Can the giving of legal advice by an adjudged bankrupt, whose practising certificate has been suspended, amount to practising law in contravention of the Legal Profession Act 1976?
DARSHAN SINGH KHAIRA v. ZULKEFLI HASHIM  1 LNS 260
- Zulkefli Bin Hashim (“Zulkefli”) was convicted in a traffic case by the Magistrates’ court.
- His appeal to the High Court was dismissed while his appeal to the Court of Appeal was struck out for failure to first obtain leave to appeal.
- Zulkefli had represented himself in all the proceedings from the Magistrates’ Court to the Court of Appeal. However, Zulkefli had engaged Darshan Singh Khaira (“Darshan”) to give him legal advice and to help in the preparation of documentation for his case from the Magistrates’ Court to the Court of Appeal.
- Zulkefli had filed a letter of complaint to the Disciplinary Committee against Darshan on grounds that Darshan had purportedly not properly advised him on the appeal to the Court of Appeal and failed to prepare further documents to reinstate Zulkefli’s appeal at the Court of Appeal.
- Zulkefli later learned of Darshan’s bankruptcy when he went to the Penang Bar Committee office.
- The High Court judge held that when Darshan was adjudged a bankrupt on 22 August 2007, his practicing certificate was automatically suspended and he cannot practice without the consent of the Bar Council.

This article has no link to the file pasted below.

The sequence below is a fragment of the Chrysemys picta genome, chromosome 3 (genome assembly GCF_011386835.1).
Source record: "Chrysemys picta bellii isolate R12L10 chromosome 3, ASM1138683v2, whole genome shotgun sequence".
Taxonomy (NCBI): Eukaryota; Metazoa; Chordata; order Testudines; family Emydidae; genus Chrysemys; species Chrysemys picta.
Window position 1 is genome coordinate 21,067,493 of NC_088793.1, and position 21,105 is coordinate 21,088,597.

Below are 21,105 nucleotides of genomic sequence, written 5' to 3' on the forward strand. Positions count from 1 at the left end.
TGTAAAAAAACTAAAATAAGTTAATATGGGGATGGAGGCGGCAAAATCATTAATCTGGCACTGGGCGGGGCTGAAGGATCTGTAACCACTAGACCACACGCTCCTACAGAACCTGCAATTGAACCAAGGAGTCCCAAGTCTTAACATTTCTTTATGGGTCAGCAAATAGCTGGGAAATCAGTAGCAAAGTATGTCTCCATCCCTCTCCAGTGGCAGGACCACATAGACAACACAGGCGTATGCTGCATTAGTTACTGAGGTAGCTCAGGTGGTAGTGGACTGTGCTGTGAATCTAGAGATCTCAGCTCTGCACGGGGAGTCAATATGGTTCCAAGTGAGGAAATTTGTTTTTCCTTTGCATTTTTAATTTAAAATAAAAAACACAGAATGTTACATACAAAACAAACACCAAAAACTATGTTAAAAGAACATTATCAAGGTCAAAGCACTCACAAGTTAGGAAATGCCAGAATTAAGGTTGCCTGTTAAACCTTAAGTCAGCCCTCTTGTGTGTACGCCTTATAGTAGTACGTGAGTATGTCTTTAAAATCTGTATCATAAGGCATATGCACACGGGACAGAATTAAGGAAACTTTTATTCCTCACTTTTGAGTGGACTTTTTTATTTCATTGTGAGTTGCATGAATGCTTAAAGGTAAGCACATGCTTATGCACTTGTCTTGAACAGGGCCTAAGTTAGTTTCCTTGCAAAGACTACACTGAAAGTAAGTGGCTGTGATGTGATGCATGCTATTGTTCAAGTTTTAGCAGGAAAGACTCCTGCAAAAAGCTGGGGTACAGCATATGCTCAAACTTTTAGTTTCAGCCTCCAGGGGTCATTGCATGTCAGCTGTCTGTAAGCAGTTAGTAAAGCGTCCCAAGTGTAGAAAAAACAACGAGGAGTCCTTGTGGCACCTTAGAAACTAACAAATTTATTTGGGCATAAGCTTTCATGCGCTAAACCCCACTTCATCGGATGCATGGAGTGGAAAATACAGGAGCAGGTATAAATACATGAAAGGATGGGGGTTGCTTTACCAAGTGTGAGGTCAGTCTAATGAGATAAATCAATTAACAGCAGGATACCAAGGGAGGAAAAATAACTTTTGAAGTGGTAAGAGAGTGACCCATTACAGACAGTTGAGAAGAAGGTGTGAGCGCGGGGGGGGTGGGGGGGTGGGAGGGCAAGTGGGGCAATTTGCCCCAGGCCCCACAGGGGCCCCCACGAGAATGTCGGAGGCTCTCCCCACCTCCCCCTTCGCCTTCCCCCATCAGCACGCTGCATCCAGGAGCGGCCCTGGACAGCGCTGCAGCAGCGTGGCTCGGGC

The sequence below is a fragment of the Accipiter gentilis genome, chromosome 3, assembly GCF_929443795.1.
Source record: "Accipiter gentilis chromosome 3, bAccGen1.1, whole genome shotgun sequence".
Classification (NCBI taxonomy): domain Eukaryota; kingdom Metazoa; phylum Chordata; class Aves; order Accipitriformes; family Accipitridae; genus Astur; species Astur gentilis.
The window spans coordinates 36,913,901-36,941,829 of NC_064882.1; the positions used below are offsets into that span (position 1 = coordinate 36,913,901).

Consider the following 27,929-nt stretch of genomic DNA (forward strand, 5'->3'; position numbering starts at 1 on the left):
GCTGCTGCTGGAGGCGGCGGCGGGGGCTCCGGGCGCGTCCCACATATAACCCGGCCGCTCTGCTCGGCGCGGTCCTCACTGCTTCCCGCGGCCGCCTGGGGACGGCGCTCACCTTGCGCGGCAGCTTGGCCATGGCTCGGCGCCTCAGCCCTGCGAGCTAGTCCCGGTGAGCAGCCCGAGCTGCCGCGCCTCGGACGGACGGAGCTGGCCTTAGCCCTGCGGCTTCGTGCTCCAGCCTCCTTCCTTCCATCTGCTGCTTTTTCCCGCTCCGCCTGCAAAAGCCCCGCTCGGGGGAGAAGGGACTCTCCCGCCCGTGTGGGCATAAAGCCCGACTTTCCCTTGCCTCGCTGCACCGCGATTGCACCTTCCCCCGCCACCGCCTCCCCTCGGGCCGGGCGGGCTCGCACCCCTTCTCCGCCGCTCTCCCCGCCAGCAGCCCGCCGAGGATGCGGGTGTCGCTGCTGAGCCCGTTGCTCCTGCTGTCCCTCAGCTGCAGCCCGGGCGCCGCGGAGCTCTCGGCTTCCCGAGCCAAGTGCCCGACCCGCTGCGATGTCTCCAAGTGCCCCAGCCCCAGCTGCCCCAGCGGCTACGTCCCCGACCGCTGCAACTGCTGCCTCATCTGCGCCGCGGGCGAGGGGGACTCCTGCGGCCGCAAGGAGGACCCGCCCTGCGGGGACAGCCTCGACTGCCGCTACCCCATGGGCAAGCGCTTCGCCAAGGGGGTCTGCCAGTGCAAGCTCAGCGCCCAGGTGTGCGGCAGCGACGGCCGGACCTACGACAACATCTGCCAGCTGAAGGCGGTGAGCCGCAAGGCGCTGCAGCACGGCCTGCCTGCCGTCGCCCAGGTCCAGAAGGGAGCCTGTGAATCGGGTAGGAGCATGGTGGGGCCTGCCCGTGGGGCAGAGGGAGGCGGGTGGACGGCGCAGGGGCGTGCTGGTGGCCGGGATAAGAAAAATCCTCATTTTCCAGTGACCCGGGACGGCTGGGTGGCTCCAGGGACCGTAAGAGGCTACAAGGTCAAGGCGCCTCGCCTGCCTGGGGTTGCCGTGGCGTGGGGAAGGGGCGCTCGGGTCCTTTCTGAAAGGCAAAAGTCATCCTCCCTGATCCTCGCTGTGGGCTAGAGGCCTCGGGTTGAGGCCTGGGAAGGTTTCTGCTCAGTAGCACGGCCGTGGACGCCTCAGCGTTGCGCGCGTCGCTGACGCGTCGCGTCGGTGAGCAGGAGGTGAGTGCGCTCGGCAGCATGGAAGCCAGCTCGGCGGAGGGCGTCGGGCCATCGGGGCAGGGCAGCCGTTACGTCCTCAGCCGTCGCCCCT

- Therefore, based on the evidence before the Disciplinary Committee and the admission of Darshan himself that he had advised Zulkefli on the appeal process when he did not hold a valid practising certificate, Darshan had acted against the LPA.
- Darshan alleged that his giving of legal advice cannot be considered as “practising law”. He alleged that he was entitled to assist Zulkefli, who was the litigant in person, by giving advice and assisting him to prepare documents.
COURT OF APPEAL DECISION – APPEAL DISMISSED!
- The Court of Appeal agreed with the High Court and found that Darshan, as he had admitted, had charged fees as payment for the drafting of the written submission in the Magistrates’ Court, while there was a separate receipt for outstanding fees for the High Court matter.
- This showed that Darshan was giving legal advice for reward and this can be said to “lie at or near the very centre of the practice of law”, amounting to practising law.
- Although the giving of advice would not tantamount to practising law, the giving of legal advice for fees or reward can definitely bring about that conclusion.